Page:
The build up was unprecedented. The conference was novel. And the conversation continues.
Just in case you’ve had your head under a rock, I’m talking about SMACC 2013.
SMACC stands for Social Media and Critical Care and it is the title of a new kind of critical care conference that was held at the start of this week (March 11th – 12th), at the Sydney Convention and Exhibition Centre. It was an experiment that was born out of a collaborative effort between a group of emergency, intensive care and prehospital medicine practitioners as a way to delivier a novel conference experience.
This was demonstrated during the opening ceremony when Oli Flower played the part of the traditional tech-poor, juddering, cluttered slide presenting speaker and was thrown from the stage to be replaced by a TEDesque open stage with snappy, targeted talks augmented by solid audiovisual feeds to a screen in the auditorium, a screen in the SMACC lounge room and for the opening plenary, live online.
As you would expect from the title, social media devices were employed, with several background conversations being conducted through Twitter, using the #smacc2013 hashtag. This was also used to invite questions for the speakers.
The conference was notable for high quality presentations conducted by talented and engaging speakers who drew us in to their topics of interest. Michelle Johnston , Joe Lex , Cliff Reid , Scott Weingart and Gerard Fennessey were especially notable for their excellent talks, full of conviction, openess and humour.
But SMACC was different for other reasons too. This conference began several months ago. Groups and individuals have submitted videos and presentations (SimWars entries, PK presentations) and have been debating topics on Twitter since at least January. No doubt those conversations will continue as the presentations are disgested and debated, particularly as the opportunity to rewatch them emerges when they are released through the ICN, LITFL, PHARM and GMEP.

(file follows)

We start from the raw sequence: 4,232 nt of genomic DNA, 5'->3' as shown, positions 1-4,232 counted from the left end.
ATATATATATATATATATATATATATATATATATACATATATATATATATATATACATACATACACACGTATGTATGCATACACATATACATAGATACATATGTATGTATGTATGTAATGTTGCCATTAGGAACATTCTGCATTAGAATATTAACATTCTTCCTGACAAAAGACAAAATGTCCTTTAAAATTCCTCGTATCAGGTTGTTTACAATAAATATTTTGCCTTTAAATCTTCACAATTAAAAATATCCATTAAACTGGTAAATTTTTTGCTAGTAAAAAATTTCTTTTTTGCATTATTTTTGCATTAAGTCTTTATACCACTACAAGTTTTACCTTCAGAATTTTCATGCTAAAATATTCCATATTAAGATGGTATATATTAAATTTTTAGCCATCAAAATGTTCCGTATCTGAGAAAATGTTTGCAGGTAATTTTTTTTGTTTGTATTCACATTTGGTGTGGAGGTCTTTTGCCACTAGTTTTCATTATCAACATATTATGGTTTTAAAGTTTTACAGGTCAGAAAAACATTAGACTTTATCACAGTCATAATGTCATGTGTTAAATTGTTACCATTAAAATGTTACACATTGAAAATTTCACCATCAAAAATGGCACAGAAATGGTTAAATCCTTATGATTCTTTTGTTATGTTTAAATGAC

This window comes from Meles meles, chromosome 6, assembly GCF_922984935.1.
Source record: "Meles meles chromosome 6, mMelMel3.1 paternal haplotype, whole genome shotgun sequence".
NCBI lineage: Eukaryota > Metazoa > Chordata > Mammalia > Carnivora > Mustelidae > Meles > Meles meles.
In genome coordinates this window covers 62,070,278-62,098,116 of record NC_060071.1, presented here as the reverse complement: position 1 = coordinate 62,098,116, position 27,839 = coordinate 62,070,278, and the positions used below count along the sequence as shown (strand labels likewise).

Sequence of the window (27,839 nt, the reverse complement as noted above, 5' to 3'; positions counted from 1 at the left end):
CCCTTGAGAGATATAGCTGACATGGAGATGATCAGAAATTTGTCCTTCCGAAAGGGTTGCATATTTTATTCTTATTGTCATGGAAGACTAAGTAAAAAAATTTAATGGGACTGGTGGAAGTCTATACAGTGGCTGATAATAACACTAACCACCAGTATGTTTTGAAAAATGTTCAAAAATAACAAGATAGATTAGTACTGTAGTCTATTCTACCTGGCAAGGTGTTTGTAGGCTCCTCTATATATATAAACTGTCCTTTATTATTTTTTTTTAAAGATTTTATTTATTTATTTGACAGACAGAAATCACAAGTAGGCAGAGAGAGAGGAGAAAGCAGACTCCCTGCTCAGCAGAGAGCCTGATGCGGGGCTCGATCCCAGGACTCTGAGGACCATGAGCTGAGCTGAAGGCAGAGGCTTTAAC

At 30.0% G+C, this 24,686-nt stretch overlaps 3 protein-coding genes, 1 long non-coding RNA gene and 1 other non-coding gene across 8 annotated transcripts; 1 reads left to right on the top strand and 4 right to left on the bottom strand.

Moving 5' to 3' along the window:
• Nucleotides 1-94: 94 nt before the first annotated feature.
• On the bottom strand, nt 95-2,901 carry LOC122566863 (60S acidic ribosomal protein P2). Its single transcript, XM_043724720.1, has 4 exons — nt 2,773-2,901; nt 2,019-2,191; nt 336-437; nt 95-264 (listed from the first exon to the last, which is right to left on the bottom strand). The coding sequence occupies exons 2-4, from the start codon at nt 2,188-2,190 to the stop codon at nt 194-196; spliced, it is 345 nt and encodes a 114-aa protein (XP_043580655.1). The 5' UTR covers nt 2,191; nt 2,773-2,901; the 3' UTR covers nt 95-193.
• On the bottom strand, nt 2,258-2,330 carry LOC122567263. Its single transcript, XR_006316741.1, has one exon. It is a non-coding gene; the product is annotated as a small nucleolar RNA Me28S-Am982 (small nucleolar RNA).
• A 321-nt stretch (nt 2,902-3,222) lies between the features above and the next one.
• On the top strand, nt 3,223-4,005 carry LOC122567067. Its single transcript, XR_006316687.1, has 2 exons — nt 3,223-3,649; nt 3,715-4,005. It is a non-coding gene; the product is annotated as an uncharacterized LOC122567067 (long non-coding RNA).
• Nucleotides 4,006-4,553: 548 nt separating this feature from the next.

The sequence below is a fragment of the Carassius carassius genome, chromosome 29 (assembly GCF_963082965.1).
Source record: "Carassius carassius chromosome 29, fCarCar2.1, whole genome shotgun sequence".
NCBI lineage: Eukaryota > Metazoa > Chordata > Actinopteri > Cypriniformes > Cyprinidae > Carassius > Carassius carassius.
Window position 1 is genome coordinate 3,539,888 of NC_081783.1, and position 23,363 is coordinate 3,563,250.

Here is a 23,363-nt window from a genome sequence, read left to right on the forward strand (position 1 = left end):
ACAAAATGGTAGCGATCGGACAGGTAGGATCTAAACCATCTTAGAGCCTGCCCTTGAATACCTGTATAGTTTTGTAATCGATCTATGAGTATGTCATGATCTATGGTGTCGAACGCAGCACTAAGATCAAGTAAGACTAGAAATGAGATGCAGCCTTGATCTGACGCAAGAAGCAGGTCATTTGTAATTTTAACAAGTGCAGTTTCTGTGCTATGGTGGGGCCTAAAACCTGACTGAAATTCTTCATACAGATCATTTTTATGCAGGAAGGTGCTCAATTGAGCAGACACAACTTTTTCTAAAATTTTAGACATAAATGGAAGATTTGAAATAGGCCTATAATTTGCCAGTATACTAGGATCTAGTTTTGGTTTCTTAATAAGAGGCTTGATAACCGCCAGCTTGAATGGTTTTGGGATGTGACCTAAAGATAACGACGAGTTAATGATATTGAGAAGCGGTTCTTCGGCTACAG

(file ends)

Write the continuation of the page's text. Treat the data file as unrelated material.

The buzz around the conference venue was greater than that of many other conferences, as delegates used the opportunity to meet the online educator legends, ask questions and debate issues. The enthusiasm was exemplified by a full auditorium for the last session on the last day. Granted it was the SimWars which was an amazing teaching session, as was the SonoWars on the previous evening.
So, if right now your are feeling like you may have missed out on the greatest critical care conference ever held, well, you did!
But don’t fret. What was intended to be a one off event is going to be annual. Already SMACC 2014 is being planned for March 17 – 19th. So watch the airwaves for news and get engaged. Get SMACCed.